A GHOST Worth Believing In

ocean sun glare

(DGIwire) — Drug smuggling operations still have the gritty feel of an Elmore Leonard novel, but the routes traffickers use are constantly shifting. Currently, for example, the majority of cocaine smuggled into the U.S. arrives by boat directly from South America to Puerto Rico. This is a clever route, because the packages concealing the drugs do not need to go through customs, and it is a lot easier to avoid detection in the vast sea than along the highly patrolled United States-Mexico land border.

Vito S. Guarino, the United States Drug Enforcement Administration’s special agent in charge in San Juan and a veteran of the 1980 Caribbean-Miami drug wars, says the cocaine leaving South America today is not coming by plane but by so-called go-fast speedboats with several huge engines. Guarino adds that the smuggling is decidedly low-tech. Smugglers leave after nightfall, often from the shores along the porous border between Colombia and Venezuela, often later transferring the shipments to smaller craft, which land on Puerto Rico’s considerable shoreline to offload. Tarps and go-fast boats don’t have to alter that method for now, he says; sometimes they send a decoy—four boats go out, one is caught, and the rest make it.

This recent increase in drug trafficking is a grave concern to many, including General John F. Kelly, the leader of the Southern Command, who warned the Senate Armed Services Committee of the danger. He explained that his forces are ill-equipped to handle the level of activity—only intercepting 20 percent of the drugs coming in. General Kelly told the Senate panel he receives only about five percent of the resources he actually needs. There has been no overall strategy in the fight against drug trafficking in this region, Kelly adds, and it has been getting worse.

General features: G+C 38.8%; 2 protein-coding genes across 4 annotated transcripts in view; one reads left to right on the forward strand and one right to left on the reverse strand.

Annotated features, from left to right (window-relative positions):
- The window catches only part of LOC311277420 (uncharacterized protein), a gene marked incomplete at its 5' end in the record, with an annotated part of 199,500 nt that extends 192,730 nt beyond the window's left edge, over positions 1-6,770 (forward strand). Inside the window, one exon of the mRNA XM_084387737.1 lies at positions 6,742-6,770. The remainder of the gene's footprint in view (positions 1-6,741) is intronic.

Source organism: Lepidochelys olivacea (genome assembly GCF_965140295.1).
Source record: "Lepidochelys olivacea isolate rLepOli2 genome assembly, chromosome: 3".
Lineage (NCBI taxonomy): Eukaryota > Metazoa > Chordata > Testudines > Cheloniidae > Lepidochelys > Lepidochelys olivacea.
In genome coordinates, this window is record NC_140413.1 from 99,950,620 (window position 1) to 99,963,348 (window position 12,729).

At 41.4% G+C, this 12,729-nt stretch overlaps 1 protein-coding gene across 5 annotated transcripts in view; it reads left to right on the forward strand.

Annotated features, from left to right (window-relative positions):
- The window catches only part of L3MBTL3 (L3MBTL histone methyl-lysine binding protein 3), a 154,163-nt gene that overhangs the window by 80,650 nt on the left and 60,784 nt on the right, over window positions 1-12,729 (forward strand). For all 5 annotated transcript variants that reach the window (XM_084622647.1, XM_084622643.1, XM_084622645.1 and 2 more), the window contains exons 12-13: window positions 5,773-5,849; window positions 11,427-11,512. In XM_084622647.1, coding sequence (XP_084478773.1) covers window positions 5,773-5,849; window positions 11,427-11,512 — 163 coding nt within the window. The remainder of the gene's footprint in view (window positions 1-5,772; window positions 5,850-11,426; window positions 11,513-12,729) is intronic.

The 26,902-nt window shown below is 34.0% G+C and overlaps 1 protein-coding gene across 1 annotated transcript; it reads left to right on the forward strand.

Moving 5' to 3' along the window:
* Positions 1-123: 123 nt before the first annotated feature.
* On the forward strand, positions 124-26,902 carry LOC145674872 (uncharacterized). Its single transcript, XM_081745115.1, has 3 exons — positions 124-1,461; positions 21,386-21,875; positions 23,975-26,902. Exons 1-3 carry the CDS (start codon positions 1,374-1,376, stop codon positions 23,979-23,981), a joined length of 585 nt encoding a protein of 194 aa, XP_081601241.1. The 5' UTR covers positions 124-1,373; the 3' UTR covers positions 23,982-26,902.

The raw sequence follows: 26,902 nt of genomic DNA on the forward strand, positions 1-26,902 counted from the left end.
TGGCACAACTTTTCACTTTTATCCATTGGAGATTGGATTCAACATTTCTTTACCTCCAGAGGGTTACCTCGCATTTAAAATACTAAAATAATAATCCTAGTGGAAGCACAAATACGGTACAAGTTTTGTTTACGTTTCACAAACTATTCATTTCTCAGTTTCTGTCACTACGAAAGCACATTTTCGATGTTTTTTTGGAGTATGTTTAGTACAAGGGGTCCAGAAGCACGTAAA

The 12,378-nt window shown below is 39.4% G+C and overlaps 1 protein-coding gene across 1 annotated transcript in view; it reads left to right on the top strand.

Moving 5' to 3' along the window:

Ghost on Water

One company committed to addressing this situation and others like it is Juliet Marine Systems, a maritime technology company based in Portsmouth, NH. As it develops innovative solutions for naval and commercial applications, the company prides itself on integrating the latest technology to create new solutions to existing needs.

Juliet Marine’s lead product is a surface vessel known as GHOST. Efficiency, economy and effectiveness have been packaged into this revolutionary maritime craft. The company’s President and CEO, Gregory E. Sancoff, explains its capabilities as follows: “Packaged in a marine platform, GHOST combines the technologies of a stealth fighter aircraft and an attack helicopter. The awesome capabilities of GHOST are designed to provide a marine surface and subsurface platform for tracking and identification of multiple targets.”

The vessel also operates less expensively and has fewer weather restrictions than current solutions, Sancoff reports. “The gas turbines’ fuel efficiency allows GHOST to travel 10,000 miles before refueling, making it a perfect solution for surveillance of problem areas, with the added capability of intercepting traffickers in the water.”

“Drug smugglers on water depend on speed and stealth to avoid detection. In many cases they can out run and out gun most Coast Guard or DEA vessels which protect our littoral borders. JMS’ GHOST vessel’s 80 knot speed, fighter jet-like fly-by-wire maneuverability, stealth configuration and smart weapons platform will overwhelm the cigarette boats of the drug smugglers and the GHOST’s on-board firepower will be able to hunt down and capture  any smugglers they set their sights on,” says Kevin J. Kinsella, founding parter of Avalon Ventures and first venture investor in Juliet Marine.

A good GHOST to believe in, for sure.

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